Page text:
The New Zealand flag tells a story and represents traditions, two of the reasons why it should not be changed according to Rotorua's young and old.
The Flag Consideration Project announced yesterday that the formal process for the New Zealand public to consider the national flag was underway.
Kiwis can participate online, while a roadshow including community meetings and engagement hui will be held across the country.
These meetings will provide an opportunity to discuss the flag and what it should signify about New Zealand, starting on May 16 in Christchurch.
Rotorua RSA president William McDonald and Rotorua Youth Council chairwoman Lucy Blackmore both said the current flag should stay.
"The flag is symbolic to New Zealanders," said Mr McDonald.
"The only time it should change is if we ever become a republic and I hope that never happens. The flag is the fabric of our nation. I think most soldiers would feel the same."
Miss Blackmore, a student at Western Heights High School, said she had talked to her peers about the referendum and the current flag.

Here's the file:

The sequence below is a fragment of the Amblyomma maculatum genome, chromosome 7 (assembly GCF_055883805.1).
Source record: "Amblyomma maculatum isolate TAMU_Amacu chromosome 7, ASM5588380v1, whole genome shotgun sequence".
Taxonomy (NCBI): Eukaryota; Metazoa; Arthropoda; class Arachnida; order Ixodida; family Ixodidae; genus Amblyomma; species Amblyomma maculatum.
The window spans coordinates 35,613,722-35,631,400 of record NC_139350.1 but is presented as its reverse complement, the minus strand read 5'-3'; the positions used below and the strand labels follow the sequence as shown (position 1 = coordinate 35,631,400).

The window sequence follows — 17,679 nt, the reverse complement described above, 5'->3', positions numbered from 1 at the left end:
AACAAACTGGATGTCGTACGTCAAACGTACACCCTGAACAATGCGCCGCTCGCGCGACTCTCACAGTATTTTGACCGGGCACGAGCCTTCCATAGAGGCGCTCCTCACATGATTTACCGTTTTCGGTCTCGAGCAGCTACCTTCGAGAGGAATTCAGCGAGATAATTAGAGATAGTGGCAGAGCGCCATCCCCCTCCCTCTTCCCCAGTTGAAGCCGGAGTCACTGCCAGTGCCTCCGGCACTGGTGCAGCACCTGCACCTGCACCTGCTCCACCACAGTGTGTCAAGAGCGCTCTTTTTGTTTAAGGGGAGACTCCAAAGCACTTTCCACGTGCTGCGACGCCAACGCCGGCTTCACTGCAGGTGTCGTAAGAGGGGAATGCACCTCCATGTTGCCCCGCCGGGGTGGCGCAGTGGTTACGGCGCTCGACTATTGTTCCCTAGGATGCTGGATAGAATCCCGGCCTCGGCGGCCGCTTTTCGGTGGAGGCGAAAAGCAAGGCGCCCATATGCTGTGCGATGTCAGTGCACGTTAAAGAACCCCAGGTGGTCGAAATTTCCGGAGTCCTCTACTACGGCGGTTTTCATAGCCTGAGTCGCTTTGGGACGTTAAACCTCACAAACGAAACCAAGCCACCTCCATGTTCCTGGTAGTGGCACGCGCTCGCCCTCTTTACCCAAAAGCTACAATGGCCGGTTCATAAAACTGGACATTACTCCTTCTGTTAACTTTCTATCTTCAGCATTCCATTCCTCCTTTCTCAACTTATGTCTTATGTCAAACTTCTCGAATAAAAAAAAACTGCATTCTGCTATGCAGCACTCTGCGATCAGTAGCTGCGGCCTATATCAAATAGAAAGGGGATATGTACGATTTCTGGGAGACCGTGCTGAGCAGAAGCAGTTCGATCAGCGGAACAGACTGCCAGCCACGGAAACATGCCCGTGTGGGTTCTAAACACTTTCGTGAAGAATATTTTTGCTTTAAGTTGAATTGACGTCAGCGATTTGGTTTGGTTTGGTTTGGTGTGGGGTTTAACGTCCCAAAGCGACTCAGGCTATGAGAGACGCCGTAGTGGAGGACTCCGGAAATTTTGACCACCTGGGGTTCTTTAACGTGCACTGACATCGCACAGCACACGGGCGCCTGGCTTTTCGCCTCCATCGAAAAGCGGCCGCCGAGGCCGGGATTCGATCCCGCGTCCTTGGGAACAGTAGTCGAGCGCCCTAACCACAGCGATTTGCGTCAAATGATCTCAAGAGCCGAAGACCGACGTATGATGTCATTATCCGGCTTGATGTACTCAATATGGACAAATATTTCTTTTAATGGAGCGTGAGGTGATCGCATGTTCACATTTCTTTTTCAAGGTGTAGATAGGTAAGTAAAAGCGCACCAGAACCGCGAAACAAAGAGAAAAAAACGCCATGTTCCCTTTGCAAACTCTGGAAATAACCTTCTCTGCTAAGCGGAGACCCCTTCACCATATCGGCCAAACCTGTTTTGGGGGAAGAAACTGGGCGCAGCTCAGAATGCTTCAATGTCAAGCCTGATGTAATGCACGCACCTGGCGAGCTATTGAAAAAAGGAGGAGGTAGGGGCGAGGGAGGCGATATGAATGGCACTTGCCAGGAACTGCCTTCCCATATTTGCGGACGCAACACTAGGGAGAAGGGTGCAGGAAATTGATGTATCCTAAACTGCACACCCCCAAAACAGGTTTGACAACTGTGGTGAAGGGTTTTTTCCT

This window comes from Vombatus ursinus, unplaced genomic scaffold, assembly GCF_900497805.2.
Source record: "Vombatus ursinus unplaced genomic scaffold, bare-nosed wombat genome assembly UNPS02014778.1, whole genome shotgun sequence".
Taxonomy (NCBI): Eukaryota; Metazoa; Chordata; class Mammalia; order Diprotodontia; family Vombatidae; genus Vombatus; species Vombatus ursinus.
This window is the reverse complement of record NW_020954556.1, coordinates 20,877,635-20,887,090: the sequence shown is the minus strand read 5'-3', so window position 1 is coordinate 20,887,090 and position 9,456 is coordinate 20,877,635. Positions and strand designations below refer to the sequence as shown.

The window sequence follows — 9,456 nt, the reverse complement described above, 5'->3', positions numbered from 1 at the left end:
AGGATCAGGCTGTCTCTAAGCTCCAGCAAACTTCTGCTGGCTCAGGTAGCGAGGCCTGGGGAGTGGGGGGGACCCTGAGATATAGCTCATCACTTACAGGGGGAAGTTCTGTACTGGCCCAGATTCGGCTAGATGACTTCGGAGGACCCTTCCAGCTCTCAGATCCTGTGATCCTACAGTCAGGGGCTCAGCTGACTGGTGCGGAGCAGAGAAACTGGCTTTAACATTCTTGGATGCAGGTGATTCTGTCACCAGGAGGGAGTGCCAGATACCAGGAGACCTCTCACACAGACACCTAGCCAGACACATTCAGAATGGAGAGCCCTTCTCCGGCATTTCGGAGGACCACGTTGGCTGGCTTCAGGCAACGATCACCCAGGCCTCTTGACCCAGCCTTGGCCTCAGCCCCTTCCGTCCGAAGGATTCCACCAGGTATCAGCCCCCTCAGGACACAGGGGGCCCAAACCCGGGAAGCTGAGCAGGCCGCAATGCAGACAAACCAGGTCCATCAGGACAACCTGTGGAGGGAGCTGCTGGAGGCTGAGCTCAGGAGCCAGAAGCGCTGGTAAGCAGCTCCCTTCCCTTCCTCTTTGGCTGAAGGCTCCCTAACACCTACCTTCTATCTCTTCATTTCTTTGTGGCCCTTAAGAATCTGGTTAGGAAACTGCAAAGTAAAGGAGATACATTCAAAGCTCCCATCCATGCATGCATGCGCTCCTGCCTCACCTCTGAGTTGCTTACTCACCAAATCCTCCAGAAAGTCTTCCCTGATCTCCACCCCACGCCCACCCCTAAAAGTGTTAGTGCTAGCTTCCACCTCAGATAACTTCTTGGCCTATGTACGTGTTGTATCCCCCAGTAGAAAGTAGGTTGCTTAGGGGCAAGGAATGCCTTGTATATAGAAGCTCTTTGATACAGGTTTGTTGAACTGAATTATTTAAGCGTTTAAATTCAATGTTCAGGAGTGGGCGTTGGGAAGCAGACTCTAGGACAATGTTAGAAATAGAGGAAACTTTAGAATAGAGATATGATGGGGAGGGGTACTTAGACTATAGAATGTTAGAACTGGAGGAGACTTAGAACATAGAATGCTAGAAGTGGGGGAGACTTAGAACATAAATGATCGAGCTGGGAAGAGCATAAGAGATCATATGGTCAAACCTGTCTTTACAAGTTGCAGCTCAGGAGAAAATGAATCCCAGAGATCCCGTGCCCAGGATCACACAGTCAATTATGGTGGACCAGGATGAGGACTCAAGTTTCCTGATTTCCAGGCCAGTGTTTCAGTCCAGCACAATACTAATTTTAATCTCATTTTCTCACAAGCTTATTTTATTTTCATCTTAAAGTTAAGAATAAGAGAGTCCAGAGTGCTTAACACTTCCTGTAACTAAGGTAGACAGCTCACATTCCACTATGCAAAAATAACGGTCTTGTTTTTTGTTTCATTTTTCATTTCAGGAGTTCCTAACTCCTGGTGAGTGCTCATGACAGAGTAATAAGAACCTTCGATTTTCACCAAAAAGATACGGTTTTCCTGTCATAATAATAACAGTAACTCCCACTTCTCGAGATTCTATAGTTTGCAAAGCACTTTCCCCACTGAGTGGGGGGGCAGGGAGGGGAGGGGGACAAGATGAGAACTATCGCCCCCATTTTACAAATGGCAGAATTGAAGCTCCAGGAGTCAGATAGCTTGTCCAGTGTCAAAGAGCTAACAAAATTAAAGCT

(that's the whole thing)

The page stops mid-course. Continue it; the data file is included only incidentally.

"We believe New Zealand shouldn't be spending a large amount of money on changing the flag to something that doesn't reflect our ancestors and our legacy as a country," she said.
"Our current flag does. Changing our flag is unnecessary, perhaps the Government should use the money on other important areas, like poverty, to make a difference in our community."
Flag Consideration Panel chairman, Emeritus Professor John Burrows, said whether the public voted to change the flag or not; this was the first time in history the public had had the opportunity to discuss options and have a say in the future of the New Zealand flag.
"It is important that we, the panel, provide as many opportunities as possible for New Zealanders to get involved.
"Anyone can attend a community workshop, hold their own discussion or share their thoughts online."
Resource tools, including a community kit and schools resource kit, are available so schools can run their own flag discussions and referendums to mirror the formal process as part of their own learning exercise.
New Zealanders can also join the conversation online at www.standfor.co.nz to share their thoughts on what they believe the flag should stand for.